From early colonial times, Guyana’s commodity potential has attracted external investments. And this attraction has remained easily the leading indicator of both Guyana’s growth and development performance as well as its prospects. This is still true today, despite 1) the growth of the state both as a commodity producer and regulator of the economic system; 2) the diversification of the economy into non-commodity producing sectors; and 3) the substantial attraction of domestic investors into commodity producing industries.
Because of this longstanding condition a serious appreciation of Guyana’s political economy must embrace, at the very minimum, a basic or rudimentary grasp of those processes, which are involved in discovering commodity resources and later transforming such discoveries into the production and export of valued products.
The conclusion of last week’s column had indicated, that today’s along with next week’s column, will be devoted to the brief examination of 1) the likely features of the oil and gas extraction processes in Guyana’s hydrocarbons industry (oil and gas); and 2) the tricky issue of worrisome lead times between resources discovery and commercial production and export. The first item is the subject of today’s column and the second, next week’s.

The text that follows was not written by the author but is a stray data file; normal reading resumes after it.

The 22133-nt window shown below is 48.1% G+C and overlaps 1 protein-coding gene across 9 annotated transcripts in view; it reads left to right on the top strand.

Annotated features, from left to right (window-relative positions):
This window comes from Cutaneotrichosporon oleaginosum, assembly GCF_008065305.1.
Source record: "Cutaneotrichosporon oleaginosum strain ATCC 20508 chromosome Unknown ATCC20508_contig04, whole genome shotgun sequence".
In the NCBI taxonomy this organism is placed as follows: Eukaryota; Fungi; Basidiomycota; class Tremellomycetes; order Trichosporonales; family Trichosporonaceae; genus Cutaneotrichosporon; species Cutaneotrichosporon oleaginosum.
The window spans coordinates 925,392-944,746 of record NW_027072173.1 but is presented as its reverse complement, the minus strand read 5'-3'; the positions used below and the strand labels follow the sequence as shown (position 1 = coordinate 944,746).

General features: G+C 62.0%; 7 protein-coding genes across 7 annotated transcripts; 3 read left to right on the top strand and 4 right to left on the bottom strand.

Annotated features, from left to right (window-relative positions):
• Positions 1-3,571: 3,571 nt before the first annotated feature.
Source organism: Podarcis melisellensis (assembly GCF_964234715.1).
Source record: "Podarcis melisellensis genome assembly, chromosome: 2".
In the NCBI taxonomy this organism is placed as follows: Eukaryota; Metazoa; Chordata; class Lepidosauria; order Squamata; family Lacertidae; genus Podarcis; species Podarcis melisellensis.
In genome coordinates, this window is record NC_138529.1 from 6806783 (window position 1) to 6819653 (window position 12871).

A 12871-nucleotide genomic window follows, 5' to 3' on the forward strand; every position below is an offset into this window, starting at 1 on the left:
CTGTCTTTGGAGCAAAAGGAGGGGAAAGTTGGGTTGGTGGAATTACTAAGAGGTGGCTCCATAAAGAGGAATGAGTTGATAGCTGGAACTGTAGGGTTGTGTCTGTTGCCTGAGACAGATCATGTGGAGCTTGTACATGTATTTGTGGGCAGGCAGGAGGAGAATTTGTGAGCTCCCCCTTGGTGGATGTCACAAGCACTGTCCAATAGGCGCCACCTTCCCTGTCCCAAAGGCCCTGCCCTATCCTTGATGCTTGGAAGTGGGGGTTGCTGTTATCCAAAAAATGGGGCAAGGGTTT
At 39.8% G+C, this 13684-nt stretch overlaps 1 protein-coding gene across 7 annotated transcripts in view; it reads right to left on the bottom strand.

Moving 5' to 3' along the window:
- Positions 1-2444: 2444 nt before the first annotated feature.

The basic process
As a rule, official manuals on the oil and gas extraction industry classify the set of its activities into four major processes or phases. These are: firstly the exploration phase or stage; secondly, the phase of drilling and development of wells; thirdly, the production phase; and, finally, the phase where production ceases, the operations site is abandoned, and the oil well(s) decommissioned. This last termination phase remains an essential part of the process, in order to secure the environment against damage caused by the commercial extraction and sale of hydrocarbons. The following sections, elaborate on the four processes.
The exploration process